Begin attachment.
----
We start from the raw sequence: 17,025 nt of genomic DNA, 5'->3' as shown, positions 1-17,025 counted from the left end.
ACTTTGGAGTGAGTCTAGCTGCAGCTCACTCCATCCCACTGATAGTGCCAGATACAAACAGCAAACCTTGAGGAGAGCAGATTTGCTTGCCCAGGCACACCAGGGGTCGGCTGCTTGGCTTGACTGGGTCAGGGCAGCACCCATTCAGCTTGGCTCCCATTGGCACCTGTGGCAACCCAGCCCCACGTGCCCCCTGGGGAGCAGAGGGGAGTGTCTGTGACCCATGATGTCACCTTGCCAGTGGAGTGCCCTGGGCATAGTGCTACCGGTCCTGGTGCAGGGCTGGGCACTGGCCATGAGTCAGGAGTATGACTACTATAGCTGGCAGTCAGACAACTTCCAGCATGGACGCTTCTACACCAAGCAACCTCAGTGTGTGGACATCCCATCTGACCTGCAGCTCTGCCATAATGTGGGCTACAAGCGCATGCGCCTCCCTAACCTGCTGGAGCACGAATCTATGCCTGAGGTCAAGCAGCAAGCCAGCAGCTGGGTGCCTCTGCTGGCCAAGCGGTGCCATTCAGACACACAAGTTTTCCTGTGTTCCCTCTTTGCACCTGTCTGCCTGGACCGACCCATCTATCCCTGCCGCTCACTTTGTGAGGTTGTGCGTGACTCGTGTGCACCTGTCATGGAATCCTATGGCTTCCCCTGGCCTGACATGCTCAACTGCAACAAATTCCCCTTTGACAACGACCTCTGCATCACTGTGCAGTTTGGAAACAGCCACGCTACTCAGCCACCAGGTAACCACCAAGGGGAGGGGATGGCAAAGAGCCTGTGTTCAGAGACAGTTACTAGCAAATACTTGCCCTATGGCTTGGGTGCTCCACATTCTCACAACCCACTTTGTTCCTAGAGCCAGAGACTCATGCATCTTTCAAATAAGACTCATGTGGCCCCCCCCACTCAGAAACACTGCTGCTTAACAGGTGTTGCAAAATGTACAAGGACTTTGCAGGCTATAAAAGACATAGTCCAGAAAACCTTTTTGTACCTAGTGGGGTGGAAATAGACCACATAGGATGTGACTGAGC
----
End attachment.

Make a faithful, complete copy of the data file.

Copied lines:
We start from the raw sequence: 17,025 nt of genomic DNA, 5'->3' as shown, positions 1-17,025 counted from the left end.
ACTTTGGAGTGAGTCTAGCTGCAGCTCACTCCATCCCACTGATAGTGCCAGATACAAACAGCAAACCTTGAGGAGAGCAGATTTGCTTGCCCAGGCACACCAGGGGTCGGCTGCTTGGCTTGACTGGGTCAGGGCAGCACCCATTCAGCTTGGCTCCCATTGGCACCTGTGGCAACCCAGCCCCACGTGCCCCCTGGGGAGCAGAGGGGAGTGTCTGTGACCCATGATGTCACCTTGCCAGTGGAGTGCCCTGGGCATAGTGCTACCGGTCCTGGTGCAGGGCTGGGCACTGGCCATGAGTCAGGAGTATGACTACTATAGCTGGCAGTCAGACAACTTCCAGCATGGACGCTTCTACACCAAGCAACCTCAGTGTGTGGACATCCCATCTGACCTGCAGCTCTGCCATAATGTGGGCTACAAGCGCATGCGCCTCCCTAACCTGCTGGAGCACGAATCTATGCCTGAGGTCAAGCAGCAAGCCAGCAGCTGGGTGCCTCTGCTGGCCAAGCGGTGCCATTCAGACACACAAGTTTTCCTGTGTTCCCTCTTTGCACCTGTCTGCCTGGACCGACCCATCTATCCCTGCCGCTCACTTTGTGAGGTTGTGCGTGACTCGTGTGCACCTGTCATGGAATCCTATGGCTTCCCCTGGCCTGACATGCTCAACTGCAACAAATTCCCCTTTGACAACGACCTCTGCATCACTGTGCAGTTTGGAAACAGCCACGCTACTCAGCCACCAGGTAACCACCAAGGGGAGGGGATGGCAAAGAGCCTGTGTTCAGAGACAGTTACTAGCAAATACTTGCCCTATGGCTTGGGTGCTCCACATTCTCACAACCCACTTTGTTCCTAGAGCCAGAGACTCATGCATCTTTCAAATAAGACTCATGTGGCCCCCCCCACTCAGAAACACTGCTGCTTAACAGGTGTTGCAAAATGTACAAGGACTTTGCAGGCTATAAAAGACATAGTCCAGAAAACCTTTTTGTACCTAGTGGGGTGGAAATAGACCACATAGGATGTGACTGAGC